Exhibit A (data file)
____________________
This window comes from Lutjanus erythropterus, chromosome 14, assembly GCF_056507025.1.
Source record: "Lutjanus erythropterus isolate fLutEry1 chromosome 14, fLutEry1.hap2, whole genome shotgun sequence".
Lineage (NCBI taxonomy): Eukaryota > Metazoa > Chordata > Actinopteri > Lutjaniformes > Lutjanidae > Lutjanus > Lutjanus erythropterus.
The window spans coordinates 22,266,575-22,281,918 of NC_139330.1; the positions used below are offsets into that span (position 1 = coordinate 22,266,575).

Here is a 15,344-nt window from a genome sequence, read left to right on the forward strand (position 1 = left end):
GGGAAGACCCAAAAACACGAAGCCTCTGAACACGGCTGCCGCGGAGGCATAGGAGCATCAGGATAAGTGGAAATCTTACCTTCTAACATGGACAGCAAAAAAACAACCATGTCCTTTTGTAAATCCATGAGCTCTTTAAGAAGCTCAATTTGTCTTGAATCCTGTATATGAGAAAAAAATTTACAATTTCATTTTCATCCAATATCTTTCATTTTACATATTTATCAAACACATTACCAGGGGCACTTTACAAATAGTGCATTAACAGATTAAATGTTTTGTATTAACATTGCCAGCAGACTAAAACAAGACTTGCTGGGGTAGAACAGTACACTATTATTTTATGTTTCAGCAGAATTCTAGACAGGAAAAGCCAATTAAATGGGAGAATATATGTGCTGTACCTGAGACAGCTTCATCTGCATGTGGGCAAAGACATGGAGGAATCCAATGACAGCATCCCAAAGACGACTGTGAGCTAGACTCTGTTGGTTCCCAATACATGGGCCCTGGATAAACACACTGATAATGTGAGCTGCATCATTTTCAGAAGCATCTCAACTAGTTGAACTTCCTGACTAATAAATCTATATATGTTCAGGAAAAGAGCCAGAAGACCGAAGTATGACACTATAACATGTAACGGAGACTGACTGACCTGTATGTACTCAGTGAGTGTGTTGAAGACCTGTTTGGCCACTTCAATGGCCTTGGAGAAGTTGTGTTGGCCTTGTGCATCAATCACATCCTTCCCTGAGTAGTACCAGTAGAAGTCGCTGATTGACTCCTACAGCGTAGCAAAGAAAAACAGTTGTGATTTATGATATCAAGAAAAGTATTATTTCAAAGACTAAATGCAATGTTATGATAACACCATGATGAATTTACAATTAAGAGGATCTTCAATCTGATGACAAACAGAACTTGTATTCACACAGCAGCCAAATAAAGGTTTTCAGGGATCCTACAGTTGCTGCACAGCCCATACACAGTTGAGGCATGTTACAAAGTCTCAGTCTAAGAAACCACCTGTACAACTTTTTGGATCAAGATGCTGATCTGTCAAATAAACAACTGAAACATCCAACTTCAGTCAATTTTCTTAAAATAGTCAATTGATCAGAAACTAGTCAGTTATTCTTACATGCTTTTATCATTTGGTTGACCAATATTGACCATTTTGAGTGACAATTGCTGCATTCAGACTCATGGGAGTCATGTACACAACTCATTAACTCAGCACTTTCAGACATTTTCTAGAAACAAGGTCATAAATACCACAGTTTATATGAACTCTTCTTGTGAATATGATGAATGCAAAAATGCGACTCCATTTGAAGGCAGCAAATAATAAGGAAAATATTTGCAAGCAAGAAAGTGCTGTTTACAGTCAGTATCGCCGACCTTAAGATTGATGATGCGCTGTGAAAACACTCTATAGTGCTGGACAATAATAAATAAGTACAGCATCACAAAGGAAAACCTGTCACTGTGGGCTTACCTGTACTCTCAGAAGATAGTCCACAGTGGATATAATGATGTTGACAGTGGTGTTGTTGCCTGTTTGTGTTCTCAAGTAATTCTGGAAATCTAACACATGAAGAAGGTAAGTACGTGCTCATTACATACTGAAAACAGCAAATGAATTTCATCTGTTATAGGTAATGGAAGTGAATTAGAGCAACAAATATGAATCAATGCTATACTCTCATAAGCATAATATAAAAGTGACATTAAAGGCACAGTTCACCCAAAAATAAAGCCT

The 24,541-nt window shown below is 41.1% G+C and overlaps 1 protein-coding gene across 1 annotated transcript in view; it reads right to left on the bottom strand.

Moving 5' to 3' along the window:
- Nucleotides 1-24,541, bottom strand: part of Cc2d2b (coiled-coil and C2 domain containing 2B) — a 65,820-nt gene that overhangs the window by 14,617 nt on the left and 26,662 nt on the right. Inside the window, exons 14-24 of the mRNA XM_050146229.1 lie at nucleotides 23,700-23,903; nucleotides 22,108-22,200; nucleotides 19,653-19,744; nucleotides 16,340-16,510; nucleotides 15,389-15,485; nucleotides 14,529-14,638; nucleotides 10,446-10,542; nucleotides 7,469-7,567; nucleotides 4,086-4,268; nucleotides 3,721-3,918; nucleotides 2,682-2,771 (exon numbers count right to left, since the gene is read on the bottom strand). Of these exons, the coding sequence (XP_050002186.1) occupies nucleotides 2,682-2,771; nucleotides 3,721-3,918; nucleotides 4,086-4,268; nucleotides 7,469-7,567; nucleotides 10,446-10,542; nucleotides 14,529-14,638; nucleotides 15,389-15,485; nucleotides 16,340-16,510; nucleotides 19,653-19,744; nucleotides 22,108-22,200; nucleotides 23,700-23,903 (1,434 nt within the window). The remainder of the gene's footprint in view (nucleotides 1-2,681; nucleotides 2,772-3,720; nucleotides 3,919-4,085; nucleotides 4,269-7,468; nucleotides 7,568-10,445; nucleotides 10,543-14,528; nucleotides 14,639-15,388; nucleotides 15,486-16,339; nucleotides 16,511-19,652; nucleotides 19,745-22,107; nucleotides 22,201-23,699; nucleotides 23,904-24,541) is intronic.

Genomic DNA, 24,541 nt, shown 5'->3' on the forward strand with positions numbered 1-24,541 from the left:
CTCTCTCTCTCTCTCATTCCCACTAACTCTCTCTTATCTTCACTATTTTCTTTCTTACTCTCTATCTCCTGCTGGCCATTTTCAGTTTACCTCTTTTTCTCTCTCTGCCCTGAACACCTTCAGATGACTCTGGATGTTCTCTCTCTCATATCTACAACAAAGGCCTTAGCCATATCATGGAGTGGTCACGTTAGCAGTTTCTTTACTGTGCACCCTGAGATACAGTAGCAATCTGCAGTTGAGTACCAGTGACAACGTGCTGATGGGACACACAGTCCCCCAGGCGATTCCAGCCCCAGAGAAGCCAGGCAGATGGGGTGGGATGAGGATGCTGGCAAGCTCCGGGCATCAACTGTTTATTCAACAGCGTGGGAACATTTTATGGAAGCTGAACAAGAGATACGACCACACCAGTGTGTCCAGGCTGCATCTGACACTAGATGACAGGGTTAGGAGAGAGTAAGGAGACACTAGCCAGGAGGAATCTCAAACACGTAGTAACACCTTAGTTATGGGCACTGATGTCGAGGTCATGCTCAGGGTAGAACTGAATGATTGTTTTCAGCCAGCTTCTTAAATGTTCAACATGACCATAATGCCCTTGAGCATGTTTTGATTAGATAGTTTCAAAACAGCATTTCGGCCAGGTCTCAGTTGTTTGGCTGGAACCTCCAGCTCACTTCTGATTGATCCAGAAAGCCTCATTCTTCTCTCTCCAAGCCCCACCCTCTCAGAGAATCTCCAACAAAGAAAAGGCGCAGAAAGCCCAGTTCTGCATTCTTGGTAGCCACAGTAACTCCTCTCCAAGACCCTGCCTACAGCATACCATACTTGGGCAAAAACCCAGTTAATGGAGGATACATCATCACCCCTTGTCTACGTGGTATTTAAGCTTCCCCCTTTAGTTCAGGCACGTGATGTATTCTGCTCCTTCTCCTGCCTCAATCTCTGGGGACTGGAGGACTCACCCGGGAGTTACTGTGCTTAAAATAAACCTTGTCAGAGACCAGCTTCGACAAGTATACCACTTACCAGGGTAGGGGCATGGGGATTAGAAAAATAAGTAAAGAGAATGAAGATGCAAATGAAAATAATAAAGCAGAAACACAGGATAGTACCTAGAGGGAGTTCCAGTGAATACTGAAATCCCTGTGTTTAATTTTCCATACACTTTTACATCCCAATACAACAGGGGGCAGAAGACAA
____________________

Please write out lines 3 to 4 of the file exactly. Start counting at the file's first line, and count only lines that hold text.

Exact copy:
Lineage (NCBI taxonomy): Eukaryota > Metazoa > Chordata > Actinopteri > Lutjaniformes > Lutjanidae > Lutjanus > Lutjanus erythropterus.
The window spans coordinates 22,266,575-22,281,918 of NC_139330.1; the positions used below are offsets into that span (position 1 = coordinate 22,266,575).